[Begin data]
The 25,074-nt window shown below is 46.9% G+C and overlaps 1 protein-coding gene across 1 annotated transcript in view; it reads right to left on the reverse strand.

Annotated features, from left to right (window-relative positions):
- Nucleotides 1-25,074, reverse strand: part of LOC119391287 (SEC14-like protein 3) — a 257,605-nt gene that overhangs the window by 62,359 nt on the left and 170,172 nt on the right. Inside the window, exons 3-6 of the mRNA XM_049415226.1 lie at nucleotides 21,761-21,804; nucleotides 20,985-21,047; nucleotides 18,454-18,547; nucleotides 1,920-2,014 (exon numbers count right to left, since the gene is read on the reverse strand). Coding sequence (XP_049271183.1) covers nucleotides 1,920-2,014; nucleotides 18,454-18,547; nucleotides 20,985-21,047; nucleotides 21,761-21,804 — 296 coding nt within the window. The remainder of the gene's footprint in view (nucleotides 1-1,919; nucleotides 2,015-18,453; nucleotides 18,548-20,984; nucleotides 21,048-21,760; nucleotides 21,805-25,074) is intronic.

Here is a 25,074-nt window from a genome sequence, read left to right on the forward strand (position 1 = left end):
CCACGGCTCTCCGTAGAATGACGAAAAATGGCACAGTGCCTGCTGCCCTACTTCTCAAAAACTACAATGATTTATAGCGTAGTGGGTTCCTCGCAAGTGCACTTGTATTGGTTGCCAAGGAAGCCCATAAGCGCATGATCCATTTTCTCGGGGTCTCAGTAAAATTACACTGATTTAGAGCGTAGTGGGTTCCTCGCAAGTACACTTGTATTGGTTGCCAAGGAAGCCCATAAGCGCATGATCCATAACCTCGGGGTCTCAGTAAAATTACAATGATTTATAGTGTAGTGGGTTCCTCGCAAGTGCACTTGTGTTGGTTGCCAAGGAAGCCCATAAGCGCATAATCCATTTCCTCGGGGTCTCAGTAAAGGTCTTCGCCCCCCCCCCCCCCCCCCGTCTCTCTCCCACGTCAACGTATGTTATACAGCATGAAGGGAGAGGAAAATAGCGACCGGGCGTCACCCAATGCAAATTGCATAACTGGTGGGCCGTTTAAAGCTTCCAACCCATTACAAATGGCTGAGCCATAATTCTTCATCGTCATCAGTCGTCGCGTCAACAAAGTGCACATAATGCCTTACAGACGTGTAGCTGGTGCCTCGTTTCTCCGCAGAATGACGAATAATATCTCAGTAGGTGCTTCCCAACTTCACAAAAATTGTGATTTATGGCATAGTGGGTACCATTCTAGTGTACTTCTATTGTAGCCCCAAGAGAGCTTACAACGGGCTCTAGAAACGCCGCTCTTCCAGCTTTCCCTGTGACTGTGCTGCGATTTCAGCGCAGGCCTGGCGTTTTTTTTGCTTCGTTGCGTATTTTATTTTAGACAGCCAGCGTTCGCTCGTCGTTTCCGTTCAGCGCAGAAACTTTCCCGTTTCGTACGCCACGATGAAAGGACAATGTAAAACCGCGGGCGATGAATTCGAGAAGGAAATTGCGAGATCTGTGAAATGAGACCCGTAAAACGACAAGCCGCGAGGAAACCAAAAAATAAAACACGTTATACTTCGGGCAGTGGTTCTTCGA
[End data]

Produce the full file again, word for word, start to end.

The 25,074-nt window shown below is 46.9% G+C and overlaps 1 protein-coding gene across 1 annotated transcript in view; it reads right to left on the reverse strand.

Annotated features, from left to right (window-relative positions):
- Nucleotides 1-25,074, reverse strand: part of LOC119391287 (SEC14-like protein 3) — a 257,605-nt gene that overhangs the window by 62,359 nt on the left and 170,172 nt on the right. Inside the window, exons 3-6 of the mRNA XM_049415226.1 lie at nucleotides 21,761-21,804; nucleotides 20,985-21,047; nucleotides 18,454-18,547; nucleotides 1,920-2,014 (exon numbers count right to left, since the gene is read on the reverse strand). Coding sequence (XP_049271183.1) covers nucleotides 1,920-2,014; nucleotides 18,454-18,547; nucleotides 20,985-21,047; nucleotides 21,761-21,804 — 296 coding nt within the window. The remainder of the gene's footprint in view (nucleotides 1-1,919; nucleotides 2,015-18,453; nucleotides 18,548-20,984; nucleotides 21,048-21,760; nucleotides 21,805-25,074) is intronic.

Here is a 25,074-nt window from a genome sequence, read left to right on the forward strand (position 1 = left end):
CCACGGCTCTCCGTAGAATGACGAAAAATGGCACAGTGCCTGCTGCCCTACTTCTCAAAAACTACAATGATTTATAGCGTAGTGGGTTCCTCGCAAGTGCACTTGTATTGGTTGCCAAGGAAGCCCATAAGCGCATGATCCATTTTCTCGGGGTCTCAGTAAAATTACACTGATTTAGAGCGTAGTGGGTTCCTCGCAAGTACACTTGTATTGGTTGCCAAGGAAGCCCATAAGCGCATGATCCATAACCTCGGGGTCTCAGTAAAATTACAATGATTTATAGTGTAGTGGGTTCCTCGCAAGTGCACTTGTGTTGGTTGCCAAGGAAGCCCATAAGCGCATAATCCATTTCCTCGGGGTCTCAGTAAAGGTCTTCGCCCCCCCCCCCCCCCCCCGTCTCTCTCCCACGTCAACGTATGTTATACAGCATGAAGGGAGAGGAAAATAGCGACCGGGCGTCACCCAATGCAAATTGCATAACTGGTGGGCCGTTTAAAGCTTCCAACCCATTACAAATGGCTGAGCCATAATTCTTCATCGTCATCAGTCGTCGCGTCAACAAAGTGCACATAATGCCTTACAGACGTGTAGCTGGTGCCTCGTTTCTCCGCAGAATGACGAATAATATCTCAGTAGGTGCTTCCCAACTTCACAAAAATTGTGATTTATGGCATAGTGGGTACCATTCTAGTGTACTTCTATTGTAGCCCCAAGAGAGCTTACAACGGGCTCTAGAAACGCCGCTCTTCCAGCTTTCCCTGTGACTGTGCTGCGATTTCAGCGCAGGCCTGGCGTTTTTTTTGCTTCGTTGCGTATTTTATTTTAGACAGCCAGCGTTCGCTCGTCGTTTCCGTTCAGCGCAGAAACTTTCCCGTTTCGTACGCCACGATGAAAGGACAATGTAAAACCGCGGGCGATGAATTCGAGAAGGAAATTGCGAGATCTGTGAAATGAGACCCGTAAAACGACAAGCCGCGAGGAAACCAAAAAATAAAACACGTTATACTTCGGGCAGTGGTTCTTCGA